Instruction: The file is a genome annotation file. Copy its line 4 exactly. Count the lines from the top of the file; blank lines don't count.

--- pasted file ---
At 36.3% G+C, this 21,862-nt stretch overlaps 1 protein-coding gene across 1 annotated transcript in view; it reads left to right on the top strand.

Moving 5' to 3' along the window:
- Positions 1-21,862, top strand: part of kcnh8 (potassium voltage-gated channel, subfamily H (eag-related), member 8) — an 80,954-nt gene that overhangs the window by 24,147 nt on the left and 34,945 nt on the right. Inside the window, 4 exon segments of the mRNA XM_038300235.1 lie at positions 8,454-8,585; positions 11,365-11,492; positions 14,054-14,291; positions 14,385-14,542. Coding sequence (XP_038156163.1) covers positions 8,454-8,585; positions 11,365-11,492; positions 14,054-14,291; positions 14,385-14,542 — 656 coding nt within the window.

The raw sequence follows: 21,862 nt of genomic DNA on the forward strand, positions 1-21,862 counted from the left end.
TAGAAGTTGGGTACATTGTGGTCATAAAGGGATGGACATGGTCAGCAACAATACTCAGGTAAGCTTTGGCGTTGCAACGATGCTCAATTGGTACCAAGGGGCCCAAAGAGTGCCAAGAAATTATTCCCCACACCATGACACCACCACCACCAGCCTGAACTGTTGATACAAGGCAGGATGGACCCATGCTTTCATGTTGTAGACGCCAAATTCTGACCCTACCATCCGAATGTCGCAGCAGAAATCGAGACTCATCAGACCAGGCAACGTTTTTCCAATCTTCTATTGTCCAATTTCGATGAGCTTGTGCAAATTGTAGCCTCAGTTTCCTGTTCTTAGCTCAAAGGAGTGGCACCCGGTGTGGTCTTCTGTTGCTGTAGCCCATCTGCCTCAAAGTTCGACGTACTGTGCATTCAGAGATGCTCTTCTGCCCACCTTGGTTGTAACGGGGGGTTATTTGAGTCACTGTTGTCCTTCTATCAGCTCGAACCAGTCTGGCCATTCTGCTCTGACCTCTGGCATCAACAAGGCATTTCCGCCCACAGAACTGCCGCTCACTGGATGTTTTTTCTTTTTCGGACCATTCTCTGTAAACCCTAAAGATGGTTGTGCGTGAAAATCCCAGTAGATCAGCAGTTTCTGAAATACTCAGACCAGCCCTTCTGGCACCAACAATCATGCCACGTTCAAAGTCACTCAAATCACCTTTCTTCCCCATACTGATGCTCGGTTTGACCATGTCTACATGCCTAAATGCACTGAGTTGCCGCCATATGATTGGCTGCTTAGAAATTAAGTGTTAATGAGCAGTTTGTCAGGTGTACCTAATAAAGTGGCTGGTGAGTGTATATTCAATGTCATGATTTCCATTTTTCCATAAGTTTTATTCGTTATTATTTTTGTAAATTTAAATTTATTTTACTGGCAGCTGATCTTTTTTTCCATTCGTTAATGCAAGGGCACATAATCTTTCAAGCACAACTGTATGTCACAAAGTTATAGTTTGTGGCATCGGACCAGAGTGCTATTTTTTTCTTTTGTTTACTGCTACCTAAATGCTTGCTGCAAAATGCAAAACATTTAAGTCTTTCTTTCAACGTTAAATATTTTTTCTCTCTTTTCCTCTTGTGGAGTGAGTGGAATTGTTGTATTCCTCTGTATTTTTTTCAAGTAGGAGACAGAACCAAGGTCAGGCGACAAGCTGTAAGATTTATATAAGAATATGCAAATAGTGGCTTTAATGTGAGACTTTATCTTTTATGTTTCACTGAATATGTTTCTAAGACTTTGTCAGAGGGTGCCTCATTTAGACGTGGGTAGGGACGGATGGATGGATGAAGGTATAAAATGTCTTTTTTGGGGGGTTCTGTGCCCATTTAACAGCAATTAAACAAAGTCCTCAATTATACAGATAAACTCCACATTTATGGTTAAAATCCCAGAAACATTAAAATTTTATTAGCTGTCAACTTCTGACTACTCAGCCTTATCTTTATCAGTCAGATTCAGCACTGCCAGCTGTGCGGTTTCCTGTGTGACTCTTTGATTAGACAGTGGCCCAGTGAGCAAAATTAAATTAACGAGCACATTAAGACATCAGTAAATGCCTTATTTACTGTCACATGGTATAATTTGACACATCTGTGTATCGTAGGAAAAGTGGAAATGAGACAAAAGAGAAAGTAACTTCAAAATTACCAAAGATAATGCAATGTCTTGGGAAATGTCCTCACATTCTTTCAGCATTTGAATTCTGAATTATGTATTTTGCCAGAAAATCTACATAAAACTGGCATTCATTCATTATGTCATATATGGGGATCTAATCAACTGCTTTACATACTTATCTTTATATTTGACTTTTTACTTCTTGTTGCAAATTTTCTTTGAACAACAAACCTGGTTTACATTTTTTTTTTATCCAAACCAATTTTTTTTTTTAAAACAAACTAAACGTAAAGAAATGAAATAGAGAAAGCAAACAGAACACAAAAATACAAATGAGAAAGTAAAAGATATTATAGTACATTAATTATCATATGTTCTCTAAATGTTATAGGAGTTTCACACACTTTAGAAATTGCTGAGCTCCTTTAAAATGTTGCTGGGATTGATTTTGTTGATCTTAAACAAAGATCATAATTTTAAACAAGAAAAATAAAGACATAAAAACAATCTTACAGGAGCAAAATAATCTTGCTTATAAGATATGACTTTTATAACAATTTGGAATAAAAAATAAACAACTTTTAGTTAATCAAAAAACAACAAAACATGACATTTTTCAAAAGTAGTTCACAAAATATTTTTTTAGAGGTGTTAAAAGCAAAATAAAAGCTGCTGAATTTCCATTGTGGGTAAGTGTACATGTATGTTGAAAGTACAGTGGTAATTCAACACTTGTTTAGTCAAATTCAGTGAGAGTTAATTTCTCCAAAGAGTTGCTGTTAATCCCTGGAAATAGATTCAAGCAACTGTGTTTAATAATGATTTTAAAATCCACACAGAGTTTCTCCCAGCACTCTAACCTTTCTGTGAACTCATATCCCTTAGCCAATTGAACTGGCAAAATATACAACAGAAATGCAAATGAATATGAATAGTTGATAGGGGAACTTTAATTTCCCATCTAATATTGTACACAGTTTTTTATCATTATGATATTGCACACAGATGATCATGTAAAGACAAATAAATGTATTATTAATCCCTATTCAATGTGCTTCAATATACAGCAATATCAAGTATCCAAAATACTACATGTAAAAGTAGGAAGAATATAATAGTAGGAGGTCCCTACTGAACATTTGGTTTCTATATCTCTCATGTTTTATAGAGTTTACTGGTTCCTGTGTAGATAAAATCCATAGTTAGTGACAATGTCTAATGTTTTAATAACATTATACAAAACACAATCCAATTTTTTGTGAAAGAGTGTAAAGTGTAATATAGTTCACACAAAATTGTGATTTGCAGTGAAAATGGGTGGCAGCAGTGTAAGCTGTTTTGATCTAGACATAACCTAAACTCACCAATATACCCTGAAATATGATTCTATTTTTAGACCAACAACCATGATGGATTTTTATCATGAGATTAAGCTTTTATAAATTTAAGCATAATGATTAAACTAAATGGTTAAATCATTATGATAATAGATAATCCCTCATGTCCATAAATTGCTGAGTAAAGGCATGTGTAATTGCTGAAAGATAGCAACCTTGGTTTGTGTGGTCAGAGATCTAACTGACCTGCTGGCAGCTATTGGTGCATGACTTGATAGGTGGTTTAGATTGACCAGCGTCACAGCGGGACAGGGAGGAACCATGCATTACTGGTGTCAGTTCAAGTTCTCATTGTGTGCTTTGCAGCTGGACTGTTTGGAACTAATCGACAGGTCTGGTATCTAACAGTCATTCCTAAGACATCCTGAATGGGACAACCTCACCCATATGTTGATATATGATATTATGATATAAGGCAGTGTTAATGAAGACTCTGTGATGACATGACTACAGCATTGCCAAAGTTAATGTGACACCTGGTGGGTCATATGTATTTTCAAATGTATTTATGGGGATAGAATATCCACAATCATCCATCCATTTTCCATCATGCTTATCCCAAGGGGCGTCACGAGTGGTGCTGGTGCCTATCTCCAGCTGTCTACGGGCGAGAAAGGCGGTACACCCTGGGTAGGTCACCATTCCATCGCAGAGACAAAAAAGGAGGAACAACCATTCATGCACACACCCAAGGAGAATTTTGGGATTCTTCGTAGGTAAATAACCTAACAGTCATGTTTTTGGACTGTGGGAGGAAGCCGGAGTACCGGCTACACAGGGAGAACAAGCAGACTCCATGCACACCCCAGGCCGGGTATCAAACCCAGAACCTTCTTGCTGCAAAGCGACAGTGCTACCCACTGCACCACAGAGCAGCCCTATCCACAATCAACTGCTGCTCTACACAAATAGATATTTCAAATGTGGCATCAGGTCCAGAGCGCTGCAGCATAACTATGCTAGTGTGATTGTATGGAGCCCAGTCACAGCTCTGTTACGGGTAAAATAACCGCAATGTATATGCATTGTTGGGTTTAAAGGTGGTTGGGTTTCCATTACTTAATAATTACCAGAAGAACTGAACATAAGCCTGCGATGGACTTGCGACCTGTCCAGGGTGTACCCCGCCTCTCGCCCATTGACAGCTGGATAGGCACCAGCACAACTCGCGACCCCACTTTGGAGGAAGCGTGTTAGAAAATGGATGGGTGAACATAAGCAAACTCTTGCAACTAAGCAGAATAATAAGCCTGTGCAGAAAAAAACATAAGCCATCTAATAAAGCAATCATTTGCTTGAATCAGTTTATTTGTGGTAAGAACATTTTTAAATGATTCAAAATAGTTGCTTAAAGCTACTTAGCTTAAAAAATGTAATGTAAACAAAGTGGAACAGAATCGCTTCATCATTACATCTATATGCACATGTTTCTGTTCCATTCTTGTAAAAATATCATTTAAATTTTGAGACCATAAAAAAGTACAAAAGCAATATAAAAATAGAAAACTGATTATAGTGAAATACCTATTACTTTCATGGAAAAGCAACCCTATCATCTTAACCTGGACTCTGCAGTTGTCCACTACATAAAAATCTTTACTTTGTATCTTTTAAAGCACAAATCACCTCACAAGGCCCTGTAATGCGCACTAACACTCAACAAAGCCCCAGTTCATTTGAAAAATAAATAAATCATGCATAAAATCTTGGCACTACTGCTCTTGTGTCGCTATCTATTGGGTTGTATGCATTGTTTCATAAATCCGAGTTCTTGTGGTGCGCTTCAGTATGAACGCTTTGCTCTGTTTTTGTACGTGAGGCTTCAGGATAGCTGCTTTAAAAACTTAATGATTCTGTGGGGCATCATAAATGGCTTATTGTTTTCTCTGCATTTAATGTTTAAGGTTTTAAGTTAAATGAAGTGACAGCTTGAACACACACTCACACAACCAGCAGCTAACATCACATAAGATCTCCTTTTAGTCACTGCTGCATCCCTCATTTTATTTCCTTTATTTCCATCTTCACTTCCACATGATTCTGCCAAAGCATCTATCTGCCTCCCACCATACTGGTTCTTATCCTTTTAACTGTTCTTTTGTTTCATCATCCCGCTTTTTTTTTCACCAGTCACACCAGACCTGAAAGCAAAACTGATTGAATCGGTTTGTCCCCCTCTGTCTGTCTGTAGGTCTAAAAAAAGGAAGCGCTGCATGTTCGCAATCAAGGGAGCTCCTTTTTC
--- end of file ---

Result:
The raw sequence follows: 21,862 nt of genomic DNA on the forward strand, positions 1-21,862 counted from the left end.